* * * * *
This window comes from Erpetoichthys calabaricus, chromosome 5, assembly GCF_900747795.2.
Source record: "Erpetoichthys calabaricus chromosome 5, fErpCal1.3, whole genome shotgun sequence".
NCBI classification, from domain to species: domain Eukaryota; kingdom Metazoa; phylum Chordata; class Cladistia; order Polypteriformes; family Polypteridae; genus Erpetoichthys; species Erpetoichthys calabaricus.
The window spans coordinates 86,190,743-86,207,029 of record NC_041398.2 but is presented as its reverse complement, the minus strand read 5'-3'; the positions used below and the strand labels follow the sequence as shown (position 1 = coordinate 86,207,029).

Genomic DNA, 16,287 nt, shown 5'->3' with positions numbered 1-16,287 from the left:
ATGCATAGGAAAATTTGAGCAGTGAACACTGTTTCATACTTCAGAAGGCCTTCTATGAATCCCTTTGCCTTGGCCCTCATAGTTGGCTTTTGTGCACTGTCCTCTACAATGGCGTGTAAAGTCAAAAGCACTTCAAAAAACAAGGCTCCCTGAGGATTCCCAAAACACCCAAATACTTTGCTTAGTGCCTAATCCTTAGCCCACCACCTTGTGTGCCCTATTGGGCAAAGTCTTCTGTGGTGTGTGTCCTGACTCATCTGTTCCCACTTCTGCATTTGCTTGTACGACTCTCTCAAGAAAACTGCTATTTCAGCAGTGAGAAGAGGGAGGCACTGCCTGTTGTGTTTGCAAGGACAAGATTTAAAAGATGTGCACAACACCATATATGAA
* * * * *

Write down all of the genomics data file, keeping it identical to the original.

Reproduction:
This window comes from Erpetoichthys calabaricus, chromosome 5, assembly GCF_900747795.2.
Source record: "Erpetoichthys calabaricus chromosome 5, fErpCal1.3, whole genome shotgun sequence".
NCBI classification, from domain to species: domain Eukaryota; kingdom Metazoa; phylum Chordata; class Cladistia; order Polypteriformes; family Polypteridae; genus Erpetoichthys; species Erpetoichthys calabaricus.
The window spans coordinates 86,190,743-86,207,029 of record NC_041398.2 but is presented as its reverse complement, the minus strand read 5'-3'; the positions used below and the strand labels follow the sequence as shown (position 1 = coordinate 86,207,029).

Genomic DNA, 16,287 nt, shown 5'->3' with positions numbered 1-16,287 from the left:
ATGCATAGGAAAATTTGAGCAGTGAACACTGTTTCATACTTCAGAAGGCCTTCTATGAATCCCTTTGCCTTGGCCCTCATAGTTGGCTTTTGTGCACTGTCCTCTACAATGGCGTGTAAAGTCAAAAGCACTTCAAAAAACAAGGCTCCCTGAGGATTCCCAAAACACCCAAATACTTTGCTTAGTGCCTAATCCTTAGCCCACCACCTTGTGTGCCCTATTGGGCAAAGTCTTCTGTGGTGTGTGTCCTGACTCATCTGTTCCCACTTCTGCATTTGCTTGTACGACTCTCTCAAGAAAACTGCTATTTCAGCAGTGAGAAGAGGGAGGCACTGCCTGTTGTGTTTGCAAGGACAAGATTTAAAAGATGTGCACAACACCATATATGAA